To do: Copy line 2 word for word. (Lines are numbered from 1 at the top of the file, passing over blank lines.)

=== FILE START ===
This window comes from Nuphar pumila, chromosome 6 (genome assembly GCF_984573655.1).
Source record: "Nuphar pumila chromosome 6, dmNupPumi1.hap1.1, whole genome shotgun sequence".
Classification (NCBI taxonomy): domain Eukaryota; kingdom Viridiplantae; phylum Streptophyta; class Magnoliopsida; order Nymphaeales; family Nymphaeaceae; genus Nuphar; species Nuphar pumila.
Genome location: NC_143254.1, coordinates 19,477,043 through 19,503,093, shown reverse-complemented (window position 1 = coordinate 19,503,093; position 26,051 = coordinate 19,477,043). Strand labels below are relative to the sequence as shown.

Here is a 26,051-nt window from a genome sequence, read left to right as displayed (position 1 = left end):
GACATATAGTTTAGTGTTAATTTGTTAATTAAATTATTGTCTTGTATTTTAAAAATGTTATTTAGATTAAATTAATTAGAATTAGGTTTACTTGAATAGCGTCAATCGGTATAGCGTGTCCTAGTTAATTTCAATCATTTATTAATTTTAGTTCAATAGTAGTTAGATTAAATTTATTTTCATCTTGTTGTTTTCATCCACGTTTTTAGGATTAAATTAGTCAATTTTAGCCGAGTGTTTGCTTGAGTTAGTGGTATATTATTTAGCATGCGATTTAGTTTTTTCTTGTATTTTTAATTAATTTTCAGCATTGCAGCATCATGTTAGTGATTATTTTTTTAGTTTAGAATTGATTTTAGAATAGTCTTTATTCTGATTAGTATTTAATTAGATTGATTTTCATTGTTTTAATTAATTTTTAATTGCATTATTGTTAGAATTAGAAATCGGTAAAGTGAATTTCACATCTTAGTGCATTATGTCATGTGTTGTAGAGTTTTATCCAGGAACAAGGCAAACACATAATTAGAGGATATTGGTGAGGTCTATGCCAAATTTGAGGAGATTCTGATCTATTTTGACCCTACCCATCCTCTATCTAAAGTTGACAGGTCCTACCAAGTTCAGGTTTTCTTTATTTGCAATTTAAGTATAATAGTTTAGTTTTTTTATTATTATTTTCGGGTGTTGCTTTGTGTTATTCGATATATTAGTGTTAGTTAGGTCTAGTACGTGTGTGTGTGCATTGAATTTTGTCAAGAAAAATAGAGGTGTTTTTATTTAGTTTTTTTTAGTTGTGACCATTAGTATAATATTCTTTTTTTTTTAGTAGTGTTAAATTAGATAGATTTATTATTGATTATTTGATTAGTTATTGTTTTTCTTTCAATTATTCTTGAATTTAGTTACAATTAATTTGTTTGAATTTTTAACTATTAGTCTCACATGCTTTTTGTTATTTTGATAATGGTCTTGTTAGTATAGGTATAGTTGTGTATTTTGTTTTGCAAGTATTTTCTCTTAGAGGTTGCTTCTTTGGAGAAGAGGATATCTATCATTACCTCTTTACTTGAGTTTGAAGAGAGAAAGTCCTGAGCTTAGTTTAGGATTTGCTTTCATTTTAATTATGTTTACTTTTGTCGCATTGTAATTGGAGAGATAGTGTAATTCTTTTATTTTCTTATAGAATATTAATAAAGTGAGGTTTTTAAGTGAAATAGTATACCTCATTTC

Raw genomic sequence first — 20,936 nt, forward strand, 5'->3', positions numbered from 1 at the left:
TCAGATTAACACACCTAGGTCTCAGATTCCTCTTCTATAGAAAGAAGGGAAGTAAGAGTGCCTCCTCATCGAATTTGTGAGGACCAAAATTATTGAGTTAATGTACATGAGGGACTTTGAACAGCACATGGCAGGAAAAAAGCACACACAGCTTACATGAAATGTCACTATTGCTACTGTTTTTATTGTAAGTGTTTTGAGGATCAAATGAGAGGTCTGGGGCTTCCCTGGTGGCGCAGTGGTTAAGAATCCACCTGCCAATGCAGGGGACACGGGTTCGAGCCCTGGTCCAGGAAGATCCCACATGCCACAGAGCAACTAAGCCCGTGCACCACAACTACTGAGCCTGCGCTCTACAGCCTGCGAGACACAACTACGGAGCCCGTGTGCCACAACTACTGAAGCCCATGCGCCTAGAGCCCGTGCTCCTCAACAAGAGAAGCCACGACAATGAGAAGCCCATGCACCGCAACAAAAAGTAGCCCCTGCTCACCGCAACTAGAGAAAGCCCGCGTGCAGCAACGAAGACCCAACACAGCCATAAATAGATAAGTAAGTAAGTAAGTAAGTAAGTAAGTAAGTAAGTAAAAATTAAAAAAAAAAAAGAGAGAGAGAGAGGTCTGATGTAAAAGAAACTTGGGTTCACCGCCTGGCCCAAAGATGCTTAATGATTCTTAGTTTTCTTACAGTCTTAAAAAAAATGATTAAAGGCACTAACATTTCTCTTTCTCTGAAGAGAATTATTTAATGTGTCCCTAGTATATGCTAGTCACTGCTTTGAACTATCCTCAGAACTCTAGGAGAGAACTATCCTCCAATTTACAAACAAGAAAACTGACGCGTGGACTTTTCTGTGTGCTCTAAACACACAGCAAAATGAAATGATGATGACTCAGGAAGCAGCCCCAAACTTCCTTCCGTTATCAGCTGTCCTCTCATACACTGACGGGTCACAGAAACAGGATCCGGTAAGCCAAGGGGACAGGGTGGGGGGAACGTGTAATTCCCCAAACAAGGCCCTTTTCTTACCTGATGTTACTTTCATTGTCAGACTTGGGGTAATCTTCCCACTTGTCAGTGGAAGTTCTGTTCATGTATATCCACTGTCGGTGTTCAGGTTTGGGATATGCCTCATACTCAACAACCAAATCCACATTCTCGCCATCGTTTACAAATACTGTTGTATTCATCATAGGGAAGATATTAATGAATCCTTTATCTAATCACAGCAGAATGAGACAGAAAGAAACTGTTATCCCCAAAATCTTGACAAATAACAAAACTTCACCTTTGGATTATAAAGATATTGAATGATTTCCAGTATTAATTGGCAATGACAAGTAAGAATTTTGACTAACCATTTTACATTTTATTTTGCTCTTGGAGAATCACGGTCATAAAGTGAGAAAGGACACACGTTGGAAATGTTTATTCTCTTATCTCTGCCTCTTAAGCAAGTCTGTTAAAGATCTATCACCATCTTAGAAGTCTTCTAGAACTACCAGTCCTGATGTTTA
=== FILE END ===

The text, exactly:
Source record: "Nuphar pumila chromosome 6, dmNupPumi1.hap1.1, whole genome shotgun sequence".